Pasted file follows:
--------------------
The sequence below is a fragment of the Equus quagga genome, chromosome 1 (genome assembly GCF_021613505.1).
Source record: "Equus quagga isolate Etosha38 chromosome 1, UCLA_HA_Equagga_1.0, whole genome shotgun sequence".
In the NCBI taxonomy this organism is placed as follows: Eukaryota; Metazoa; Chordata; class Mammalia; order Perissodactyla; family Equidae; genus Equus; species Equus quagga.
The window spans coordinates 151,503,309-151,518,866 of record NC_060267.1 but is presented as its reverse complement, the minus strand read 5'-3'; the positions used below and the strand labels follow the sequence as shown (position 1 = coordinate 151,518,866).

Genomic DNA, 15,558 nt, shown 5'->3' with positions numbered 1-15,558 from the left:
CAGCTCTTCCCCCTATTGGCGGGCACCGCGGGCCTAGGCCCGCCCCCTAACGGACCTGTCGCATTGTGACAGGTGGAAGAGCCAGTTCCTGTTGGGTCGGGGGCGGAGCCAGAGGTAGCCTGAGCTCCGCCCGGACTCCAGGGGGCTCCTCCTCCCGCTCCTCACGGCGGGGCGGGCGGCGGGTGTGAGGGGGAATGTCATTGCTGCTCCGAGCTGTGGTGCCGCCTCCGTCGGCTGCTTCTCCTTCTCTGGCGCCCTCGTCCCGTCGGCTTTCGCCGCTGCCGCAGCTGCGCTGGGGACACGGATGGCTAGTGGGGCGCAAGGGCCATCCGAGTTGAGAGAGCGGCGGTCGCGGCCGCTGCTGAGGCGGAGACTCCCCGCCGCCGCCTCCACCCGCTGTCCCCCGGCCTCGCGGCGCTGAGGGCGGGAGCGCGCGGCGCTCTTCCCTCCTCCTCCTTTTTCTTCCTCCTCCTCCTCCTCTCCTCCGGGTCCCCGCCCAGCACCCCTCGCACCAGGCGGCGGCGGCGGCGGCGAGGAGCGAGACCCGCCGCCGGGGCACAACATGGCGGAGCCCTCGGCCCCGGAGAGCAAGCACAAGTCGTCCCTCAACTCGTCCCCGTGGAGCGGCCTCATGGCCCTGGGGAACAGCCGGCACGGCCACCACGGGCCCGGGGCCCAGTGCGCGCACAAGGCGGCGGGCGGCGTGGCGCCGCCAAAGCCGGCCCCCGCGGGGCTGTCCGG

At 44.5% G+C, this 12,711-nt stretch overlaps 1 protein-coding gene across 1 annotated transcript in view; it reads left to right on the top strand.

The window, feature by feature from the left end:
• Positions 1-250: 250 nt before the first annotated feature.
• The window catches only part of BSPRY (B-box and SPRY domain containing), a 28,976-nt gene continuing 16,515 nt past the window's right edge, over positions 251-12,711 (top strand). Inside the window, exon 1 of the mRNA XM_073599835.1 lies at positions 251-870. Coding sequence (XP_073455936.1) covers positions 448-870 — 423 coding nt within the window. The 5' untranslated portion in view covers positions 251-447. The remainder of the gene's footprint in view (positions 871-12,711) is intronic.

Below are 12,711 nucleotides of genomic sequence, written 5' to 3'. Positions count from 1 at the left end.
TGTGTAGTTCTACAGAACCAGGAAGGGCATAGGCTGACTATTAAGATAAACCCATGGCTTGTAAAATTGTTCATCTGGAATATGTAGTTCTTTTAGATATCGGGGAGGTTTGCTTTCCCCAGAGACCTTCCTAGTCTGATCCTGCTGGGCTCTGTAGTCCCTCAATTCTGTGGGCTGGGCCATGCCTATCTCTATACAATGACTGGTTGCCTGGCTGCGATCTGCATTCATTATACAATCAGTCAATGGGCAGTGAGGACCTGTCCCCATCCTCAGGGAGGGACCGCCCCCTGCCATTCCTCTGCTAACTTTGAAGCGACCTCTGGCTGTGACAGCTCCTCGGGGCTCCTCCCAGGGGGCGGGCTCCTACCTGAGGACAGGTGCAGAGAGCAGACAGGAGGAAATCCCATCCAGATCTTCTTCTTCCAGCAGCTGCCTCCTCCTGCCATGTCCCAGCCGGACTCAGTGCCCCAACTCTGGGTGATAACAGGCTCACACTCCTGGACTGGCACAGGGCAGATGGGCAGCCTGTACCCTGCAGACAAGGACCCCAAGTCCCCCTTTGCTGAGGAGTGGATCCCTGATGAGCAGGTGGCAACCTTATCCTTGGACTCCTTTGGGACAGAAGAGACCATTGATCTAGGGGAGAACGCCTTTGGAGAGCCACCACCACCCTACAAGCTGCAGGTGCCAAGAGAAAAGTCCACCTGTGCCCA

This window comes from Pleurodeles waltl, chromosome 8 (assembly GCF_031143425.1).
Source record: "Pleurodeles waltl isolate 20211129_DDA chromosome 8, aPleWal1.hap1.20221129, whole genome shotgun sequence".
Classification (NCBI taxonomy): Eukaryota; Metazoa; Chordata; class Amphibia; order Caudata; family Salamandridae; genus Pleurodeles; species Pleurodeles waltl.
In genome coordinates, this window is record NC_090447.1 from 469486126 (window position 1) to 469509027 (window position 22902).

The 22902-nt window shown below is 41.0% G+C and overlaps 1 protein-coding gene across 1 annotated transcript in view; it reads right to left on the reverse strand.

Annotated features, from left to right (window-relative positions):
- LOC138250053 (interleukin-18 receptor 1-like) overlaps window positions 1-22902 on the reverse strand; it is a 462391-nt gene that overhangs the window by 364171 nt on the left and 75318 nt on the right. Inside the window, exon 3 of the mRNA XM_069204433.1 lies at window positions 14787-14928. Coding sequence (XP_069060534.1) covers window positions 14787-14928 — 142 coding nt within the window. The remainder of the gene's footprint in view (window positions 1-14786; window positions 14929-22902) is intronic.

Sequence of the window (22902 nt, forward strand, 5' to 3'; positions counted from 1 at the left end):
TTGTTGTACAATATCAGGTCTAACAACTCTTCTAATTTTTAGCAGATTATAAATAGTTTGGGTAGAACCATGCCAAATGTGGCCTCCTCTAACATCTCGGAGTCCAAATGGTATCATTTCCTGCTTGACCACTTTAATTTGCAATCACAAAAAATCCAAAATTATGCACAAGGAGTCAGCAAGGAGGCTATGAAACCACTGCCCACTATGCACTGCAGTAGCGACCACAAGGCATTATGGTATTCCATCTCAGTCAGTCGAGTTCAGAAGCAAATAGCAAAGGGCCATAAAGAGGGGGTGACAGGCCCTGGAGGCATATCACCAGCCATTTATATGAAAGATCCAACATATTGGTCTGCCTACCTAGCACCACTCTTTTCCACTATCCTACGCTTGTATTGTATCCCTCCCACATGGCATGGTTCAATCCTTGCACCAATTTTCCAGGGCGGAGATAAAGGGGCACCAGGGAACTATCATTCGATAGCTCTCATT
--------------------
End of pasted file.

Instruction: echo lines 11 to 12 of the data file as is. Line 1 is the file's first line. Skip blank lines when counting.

Below are 12,711 nucleotides of genomic sequence, written 5' to 3'. Positions count from 1 at the left end.
TGTGTAGTTCTACAGAACCAGGAAGGGCATAGGCTGACTATTAAGATAAACCCATGGCTTGTAAAATTGTTCATCTGGAATATGTAGTTCTTTTAGATATCGGGGAGGTTTGCTTTCCCCAGAGACCTTCCTAGTCTGATCCTGCTGGGCTCTGTAGTCCCTCAATTCTGTGGGCTGGGCCATGCCTATCTCTATACAATGACTGGTTGCCTGGCTGCGATCTGCATTCATTATACAATCAGTCAATGGGCAGTGAGGACCTGTCCCCATCCTCAGGGAGGGACCGCCCCCTGCCATTCCTCTGCTAACTTTGAAGCGACCTCTGGCTGTGACAGCTCCTCGGGGCTCCTCCCAGGGGGCGGGCTCCTACCTGAGGACAGGTGCAGAGAGCAGACAGGAGGAAATCCCATCCAGATCTTCTTCTTCCAGCAGCTGCCTCCTCCTGCCATGTCCCAGCCGGACTCAGTGCCCCAACTCTGGGTGATAACAGGCTCACACTCCTGGACTGGCACAGGGCAGATGGGCAGCCTGTACCCTGCAGACAAGGACCCCAAGTCCCCCTTTGCTGAGGAGTGGATCCCTGATGAGCAGGTGGCAACCTTATCCTTGGACTCCTTTGGGACAGAAGAGACCATTGATCTAGGGGAGAACGCCTTTGGAGAGCCACCACCACCCTACAAGCTGCAGGTGCCAAGAGAAAAGTCCACCTGTGCCCA